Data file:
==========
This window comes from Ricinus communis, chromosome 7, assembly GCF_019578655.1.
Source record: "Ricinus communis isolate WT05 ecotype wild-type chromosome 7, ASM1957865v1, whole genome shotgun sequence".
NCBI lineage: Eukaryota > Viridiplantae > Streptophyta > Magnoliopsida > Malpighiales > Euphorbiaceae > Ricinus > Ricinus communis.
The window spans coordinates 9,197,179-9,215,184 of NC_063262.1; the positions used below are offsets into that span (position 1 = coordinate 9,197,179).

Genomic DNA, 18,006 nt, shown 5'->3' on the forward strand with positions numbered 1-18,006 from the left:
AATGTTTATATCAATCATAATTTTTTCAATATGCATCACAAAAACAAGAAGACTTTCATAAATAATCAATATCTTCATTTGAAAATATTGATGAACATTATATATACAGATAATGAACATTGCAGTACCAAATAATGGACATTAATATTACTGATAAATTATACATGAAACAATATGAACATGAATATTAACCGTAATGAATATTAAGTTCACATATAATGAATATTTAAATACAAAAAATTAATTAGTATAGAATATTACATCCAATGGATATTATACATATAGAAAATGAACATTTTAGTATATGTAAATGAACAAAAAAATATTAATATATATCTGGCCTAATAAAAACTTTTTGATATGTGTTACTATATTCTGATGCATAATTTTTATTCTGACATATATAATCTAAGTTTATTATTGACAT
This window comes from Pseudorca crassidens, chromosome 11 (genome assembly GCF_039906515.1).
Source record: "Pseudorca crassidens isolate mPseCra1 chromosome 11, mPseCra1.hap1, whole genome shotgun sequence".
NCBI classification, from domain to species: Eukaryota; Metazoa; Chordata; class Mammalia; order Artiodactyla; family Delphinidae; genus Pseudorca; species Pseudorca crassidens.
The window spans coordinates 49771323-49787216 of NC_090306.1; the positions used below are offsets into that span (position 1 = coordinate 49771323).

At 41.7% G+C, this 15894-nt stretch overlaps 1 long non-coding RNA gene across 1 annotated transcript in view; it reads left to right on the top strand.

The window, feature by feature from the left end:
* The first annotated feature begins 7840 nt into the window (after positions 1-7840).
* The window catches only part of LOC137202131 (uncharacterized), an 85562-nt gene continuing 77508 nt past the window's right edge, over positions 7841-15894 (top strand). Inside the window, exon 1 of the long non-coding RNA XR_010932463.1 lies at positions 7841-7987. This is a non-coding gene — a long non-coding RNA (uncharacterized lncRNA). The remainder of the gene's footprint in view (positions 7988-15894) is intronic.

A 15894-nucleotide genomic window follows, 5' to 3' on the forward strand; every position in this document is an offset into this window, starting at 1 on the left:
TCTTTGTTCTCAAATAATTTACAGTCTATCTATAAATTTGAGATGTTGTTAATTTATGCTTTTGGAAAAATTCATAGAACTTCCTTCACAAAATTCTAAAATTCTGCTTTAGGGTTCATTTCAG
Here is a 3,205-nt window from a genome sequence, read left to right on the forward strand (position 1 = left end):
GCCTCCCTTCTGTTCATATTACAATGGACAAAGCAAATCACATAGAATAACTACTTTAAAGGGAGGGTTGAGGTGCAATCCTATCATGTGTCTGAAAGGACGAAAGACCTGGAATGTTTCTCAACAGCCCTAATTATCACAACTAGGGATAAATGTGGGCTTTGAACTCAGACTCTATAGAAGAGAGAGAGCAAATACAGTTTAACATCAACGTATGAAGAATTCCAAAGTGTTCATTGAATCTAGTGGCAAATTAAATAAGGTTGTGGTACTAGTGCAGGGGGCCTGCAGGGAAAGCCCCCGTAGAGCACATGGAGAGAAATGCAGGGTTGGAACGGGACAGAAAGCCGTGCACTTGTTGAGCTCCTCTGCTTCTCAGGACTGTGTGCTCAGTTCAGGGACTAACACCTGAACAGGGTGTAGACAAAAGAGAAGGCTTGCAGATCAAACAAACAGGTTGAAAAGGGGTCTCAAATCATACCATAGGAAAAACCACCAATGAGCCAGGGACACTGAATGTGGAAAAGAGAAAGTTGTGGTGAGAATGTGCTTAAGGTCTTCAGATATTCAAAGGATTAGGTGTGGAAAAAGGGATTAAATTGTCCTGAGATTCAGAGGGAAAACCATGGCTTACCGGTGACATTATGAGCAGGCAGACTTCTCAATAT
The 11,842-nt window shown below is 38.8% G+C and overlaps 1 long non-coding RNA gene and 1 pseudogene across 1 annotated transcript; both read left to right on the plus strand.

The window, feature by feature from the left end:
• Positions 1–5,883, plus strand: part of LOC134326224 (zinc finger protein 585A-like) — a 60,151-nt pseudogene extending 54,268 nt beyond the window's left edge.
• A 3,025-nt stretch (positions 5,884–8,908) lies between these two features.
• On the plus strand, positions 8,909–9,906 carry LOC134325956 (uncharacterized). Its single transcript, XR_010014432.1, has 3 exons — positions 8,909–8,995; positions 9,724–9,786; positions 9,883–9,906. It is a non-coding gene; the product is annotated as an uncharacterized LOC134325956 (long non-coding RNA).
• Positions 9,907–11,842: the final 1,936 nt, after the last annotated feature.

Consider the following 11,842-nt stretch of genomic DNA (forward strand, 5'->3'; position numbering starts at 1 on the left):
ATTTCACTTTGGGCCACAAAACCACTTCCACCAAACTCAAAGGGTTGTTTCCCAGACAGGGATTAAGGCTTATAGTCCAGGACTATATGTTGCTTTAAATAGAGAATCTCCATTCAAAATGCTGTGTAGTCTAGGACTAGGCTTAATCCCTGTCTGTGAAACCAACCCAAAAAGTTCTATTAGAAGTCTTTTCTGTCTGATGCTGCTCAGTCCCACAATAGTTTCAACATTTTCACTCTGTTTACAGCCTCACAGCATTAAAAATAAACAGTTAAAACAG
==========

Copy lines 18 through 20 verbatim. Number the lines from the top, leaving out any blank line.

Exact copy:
GCCTCCCTTCTGTTCATATTACAATGGACAAAGCAAATCACATAGAATAACTACTTTAAAGGGAGGGTTGAGGTGCAATCCTATCATGTGTCTGAAAGGACGAAAGACCTGGAATGTTTCTCAACAGCCCTAATTATCACAACTAGGGATAAATGTGGGCTTTGAACTCAGACTCTATAGAAGAGAGAGAGCAAATACAGTTTAACATCAACGTATGAAGAATTCCAAAGTGTTCATTGAATCTAGTGGCAAATTAAATAAGGTTGTGGTACTAGTGCAGGGGGCCTGCAGGGAAAGCCCCCGTAGAGCACATGGAGAGAAATGCAGGGTTGGAACGGGACAGAAAGCCGTGCACTTGTTGAGCTCCTCTGCTTCTCAGGACTGTGTGCTCAGTTCAGGGACTAACACCTGAACAGGGTGTAGACAAAAGAGAAGGCTTGCAGATCAAACAAACAGGTTGAAAAGGGGTCTCAAATCATACCATAGGAAAAACCACCAATGAGCCAGGGACACTGAATGTGGAAAAGAGAAAGTTGTGGTGAGAATGTGCTTAAGGTCTTCAGATATTCAAAGGATTAGGTGTGGAAAAAGGGATTAAATTGTCCTGAGATTCAGAGGGAAAACCATGGCTTACCGGTGACATTATGAGCAGGCAGACTTCTCAATAT
The 11,842-nt window shown below is 38.8% G+C and overlaps 1 long non-coding RNA gene and 1 pseudogene across 1 annotated transcript; both read left to right on the plus strand.

The window, feature by feature from the left end: